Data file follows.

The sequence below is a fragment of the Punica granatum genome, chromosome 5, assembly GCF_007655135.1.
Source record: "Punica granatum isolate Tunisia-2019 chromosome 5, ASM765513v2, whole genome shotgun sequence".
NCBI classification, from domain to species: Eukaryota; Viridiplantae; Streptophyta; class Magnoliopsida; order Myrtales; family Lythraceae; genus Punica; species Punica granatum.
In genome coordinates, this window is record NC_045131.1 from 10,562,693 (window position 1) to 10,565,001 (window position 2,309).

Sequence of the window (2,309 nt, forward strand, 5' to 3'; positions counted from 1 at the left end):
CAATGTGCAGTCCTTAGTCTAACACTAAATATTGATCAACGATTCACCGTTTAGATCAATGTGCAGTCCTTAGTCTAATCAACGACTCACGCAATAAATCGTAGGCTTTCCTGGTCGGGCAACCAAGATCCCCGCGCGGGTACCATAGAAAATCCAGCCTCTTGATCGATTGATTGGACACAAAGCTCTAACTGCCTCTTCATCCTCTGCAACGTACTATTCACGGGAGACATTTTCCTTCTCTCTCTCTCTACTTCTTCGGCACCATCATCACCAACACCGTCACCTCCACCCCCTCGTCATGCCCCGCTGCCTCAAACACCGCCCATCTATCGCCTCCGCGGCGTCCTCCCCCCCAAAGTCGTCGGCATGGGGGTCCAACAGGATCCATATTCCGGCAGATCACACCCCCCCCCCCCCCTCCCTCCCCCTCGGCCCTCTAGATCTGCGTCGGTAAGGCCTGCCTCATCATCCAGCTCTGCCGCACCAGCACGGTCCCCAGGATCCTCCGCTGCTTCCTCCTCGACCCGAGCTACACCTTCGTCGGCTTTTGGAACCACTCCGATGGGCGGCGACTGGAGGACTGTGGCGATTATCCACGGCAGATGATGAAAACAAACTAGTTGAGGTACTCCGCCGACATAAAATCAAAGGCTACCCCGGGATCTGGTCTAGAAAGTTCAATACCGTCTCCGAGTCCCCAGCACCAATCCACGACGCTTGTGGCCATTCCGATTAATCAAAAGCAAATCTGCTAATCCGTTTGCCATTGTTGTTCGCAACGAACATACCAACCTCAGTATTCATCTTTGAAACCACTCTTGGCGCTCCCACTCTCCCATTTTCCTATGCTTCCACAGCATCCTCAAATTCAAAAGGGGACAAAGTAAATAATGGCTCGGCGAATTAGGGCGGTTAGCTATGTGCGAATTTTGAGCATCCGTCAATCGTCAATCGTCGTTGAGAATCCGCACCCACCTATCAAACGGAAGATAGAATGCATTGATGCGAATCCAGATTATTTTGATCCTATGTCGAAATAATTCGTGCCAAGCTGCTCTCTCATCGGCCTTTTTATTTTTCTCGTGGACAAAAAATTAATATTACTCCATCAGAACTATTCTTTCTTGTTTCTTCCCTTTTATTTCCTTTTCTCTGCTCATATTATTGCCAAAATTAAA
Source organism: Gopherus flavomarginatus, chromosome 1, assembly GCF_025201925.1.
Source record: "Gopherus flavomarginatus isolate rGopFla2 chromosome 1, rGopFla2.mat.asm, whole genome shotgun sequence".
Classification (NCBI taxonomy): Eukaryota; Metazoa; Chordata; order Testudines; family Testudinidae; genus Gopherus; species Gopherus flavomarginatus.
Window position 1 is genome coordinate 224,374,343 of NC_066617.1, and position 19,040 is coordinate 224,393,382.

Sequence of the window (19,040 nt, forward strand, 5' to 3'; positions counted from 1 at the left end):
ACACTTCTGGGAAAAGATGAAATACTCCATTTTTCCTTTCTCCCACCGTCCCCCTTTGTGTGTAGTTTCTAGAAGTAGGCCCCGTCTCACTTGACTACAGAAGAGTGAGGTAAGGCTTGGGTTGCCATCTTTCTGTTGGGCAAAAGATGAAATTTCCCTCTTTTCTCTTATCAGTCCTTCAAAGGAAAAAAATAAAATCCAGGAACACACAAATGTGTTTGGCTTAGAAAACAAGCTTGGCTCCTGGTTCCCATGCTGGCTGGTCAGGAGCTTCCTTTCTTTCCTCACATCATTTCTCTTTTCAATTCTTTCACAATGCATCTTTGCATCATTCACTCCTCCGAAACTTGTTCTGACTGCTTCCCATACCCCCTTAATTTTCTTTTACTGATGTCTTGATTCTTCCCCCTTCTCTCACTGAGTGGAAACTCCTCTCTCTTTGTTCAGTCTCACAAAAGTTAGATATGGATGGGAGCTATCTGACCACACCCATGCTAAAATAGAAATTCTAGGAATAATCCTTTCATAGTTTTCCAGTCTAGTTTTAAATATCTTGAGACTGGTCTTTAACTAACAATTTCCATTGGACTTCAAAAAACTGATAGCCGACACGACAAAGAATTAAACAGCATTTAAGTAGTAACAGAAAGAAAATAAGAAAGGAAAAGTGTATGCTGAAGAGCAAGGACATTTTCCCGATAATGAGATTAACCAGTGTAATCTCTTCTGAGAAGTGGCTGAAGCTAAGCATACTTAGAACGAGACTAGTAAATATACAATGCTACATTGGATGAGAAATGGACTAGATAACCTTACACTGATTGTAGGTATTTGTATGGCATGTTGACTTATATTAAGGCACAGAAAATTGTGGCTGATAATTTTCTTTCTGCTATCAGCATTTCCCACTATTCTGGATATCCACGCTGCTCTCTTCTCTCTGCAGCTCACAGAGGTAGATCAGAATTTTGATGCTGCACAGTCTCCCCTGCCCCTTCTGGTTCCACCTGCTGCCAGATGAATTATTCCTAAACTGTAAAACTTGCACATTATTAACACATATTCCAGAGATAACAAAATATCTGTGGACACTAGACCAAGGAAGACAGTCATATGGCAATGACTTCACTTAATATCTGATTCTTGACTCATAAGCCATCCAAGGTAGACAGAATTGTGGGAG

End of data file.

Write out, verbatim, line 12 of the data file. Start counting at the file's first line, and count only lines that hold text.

ACACTTCTGGGAAAAGATGAAATACTCCATTTTTCCTTTCTCCCACCGTCCCCCTTTGTGTGTAGTTTCTAGAAGTAGGCCCCGTCTCACTTGACTACAGAAGAGTGAGGTAAGGCTTGGGTTGCCATCTTTCTGTTGGGCAAAAGATGAAATTTCCCTCTTTTCTCTTATCAGTCCTTCAAAGGAAAAAAATAAAATCCAGGAACACACAAATGTGTTTGGCTTAGAAAACAAGCTTGGCTCCTGGTTCCCATGCTGGCTGGTCAGGAGCTTCCTTTCTTTCCTCACATCATTTCTCTTTTCAATTCTTTCACAATGCATCTTTGCATCATTCACTCCTCCGAAACTTGTTCTGACTGCTTCCCATACCCCCTTAATTTTCTTTTACTGATGTCTTGATTCTTCCCCCTTCTCTCACTGAGTGGAAACTCCTCTCTCTTTGTTCAGTCTCACAAAAGTTAGATATGGATGGGAGCTATCTGACCACACCCATGCTAAAATAGAAATTCTAGGAATAATCCTTTCATAGTTTTCCAGTCTAGTTTTAAATATCTTGAGACTGGTCTTTAACTAACAATTTCCATTGGACTTCAAAAAACTGATAGCCGACACGACAAAGAATTAAACAGCATTTAAGTAGTAACAGAAAGAAAATAAGAAAGGAAAAGTGTATGCTGAAGAGCAAGGACATTTTCCCGATAATGAGATTAACCAGTGTAATCTCTTCTGAGAAGTGGCTGAAGCTAAGCATACTTAGAACGAGACTAGTAAATATACAATGCTACATTGGATGAGAAATGGACTAGATAACCTTACACTGATTGTAGGTATTTGTATGGCATGTTGACTTATATTAAGGCACAGAAAATTGTGGCTGATAATTTTCTTTCTGCTATCAGCATTTCCCACTATTCTGGATATCCACGCTGCTCTCTTCTCTCTGCAGCTCACAGAGGTAGATCAGAATTTTGATGCTGCACAGTCTCCCCTGCCCCTTCTGGTTCCACCTGCTGCCAGATGAATTATTCCTAAACTGTAAAACTTGCACATTATTAACACATATTCCAGAGATAACAAAATATCTGTGGACACTAGACCAAGGAAGACAGTCATATGGCAATGACTTCACTTAATATCTGATTCTTGACTCATAAGCCATCCAAGGTAGACAGAATTGTGGGAG